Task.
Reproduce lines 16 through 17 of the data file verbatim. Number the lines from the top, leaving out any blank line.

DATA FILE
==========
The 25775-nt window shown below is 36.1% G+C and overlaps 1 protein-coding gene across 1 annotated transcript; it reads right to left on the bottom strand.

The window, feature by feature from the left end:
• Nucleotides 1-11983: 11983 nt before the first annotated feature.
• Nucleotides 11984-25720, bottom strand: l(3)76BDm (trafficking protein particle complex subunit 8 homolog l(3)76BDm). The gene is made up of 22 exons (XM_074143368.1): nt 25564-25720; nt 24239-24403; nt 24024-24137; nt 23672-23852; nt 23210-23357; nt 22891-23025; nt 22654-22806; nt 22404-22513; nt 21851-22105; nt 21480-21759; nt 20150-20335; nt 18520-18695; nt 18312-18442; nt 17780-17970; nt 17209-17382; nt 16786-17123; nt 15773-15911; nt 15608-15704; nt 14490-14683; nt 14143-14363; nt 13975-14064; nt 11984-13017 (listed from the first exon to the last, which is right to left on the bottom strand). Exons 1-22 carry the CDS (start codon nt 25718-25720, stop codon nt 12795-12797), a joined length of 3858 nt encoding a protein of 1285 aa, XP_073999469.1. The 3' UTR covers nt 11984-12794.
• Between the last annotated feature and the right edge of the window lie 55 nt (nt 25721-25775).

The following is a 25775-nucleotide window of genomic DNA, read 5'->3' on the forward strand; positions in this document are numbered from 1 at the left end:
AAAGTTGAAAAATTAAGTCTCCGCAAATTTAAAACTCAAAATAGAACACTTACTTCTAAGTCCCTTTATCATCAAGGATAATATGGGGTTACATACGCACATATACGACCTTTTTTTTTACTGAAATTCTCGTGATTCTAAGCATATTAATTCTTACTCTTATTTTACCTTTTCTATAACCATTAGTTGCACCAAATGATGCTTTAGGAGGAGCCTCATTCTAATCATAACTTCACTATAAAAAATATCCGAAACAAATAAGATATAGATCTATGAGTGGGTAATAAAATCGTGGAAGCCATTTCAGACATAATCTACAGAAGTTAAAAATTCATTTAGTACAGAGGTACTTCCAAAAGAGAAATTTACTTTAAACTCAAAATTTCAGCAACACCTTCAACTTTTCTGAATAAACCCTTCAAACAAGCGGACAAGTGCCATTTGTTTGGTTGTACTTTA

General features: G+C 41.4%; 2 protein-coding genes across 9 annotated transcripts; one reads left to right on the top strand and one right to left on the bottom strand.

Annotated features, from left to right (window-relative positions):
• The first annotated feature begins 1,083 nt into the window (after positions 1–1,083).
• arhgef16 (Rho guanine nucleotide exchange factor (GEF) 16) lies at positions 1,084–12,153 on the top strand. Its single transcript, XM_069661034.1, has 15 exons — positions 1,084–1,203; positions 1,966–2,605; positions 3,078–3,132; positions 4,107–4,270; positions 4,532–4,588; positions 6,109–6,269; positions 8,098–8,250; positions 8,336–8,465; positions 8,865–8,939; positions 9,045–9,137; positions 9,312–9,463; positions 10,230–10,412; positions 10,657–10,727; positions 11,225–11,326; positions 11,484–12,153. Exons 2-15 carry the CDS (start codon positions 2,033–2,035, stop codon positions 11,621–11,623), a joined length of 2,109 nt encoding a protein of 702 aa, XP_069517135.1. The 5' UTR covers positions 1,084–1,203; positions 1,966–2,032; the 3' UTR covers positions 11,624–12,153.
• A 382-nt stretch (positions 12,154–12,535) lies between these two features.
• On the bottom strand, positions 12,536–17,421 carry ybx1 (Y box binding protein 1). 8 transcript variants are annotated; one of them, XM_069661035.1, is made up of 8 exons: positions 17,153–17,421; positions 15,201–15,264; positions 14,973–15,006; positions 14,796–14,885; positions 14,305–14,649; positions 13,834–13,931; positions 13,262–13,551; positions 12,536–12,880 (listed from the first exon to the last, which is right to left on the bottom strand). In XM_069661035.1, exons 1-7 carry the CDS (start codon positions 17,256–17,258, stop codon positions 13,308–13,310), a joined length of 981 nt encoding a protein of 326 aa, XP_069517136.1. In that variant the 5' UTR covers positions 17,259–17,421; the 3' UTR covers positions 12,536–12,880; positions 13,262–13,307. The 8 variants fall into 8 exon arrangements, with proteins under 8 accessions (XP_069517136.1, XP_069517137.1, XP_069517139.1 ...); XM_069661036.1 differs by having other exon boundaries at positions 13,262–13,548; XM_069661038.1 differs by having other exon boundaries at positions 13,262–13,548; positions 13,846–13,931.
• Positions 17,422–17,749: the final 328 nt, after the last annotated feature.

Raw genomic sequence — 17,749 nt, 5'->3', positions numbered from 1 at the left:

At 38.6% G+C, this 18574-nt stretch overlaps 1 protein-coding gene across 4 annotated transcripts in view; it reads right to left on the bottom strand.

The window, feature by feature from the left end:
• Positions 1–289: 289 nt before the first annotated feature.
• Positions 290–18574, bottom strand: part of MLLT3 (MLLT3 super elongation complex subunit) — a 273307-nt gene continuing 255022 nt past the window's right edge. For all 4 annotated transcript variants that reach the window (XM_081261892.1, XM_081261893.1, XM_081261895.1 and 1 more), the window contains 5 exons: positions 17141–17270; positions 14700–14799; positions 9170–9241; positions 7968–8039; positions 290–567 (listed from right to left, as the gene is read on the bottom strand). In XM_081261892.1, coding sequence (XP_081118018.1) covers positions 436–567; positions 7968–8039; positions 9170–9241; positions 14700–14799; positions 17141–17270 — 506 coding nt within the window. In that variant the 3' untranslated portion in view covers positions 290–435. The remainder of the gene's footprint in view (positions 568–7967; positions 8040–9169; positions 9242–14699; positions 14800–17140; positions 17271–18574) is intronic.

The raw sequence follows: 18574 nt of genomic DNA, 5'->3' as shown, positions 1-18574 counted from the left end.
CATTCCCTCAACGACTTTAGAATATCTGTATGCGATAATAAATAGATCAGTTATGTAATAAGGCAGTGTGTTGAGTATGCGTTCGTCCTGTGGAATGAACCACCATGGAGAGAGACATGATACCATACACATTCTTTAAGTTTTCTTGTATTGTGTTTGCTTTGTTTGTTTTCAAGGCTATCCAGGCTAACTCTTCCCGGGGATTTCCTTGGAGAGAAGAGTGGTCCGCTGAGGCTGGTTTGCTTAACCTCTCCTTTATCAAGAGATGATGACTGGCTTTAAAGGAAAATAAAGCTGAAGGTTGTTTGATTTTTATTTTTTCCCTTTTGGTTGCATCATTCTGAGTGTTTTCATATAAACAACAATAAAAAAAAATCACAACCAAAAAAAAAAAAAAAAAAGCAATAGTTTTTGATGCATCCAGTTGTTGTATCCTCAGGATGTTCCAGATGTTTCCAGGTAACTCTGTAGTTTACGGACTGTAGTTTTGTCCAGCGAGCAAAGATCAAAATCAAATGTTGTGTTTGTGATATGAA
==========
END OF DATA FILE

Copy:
At 38.6% G+C, this 18574-nt stretch overlaps 1 protein-coding gene across 4 annotated transcripts in view; it reads right to left on the bottom strand.

The window, feature by feature from the left end: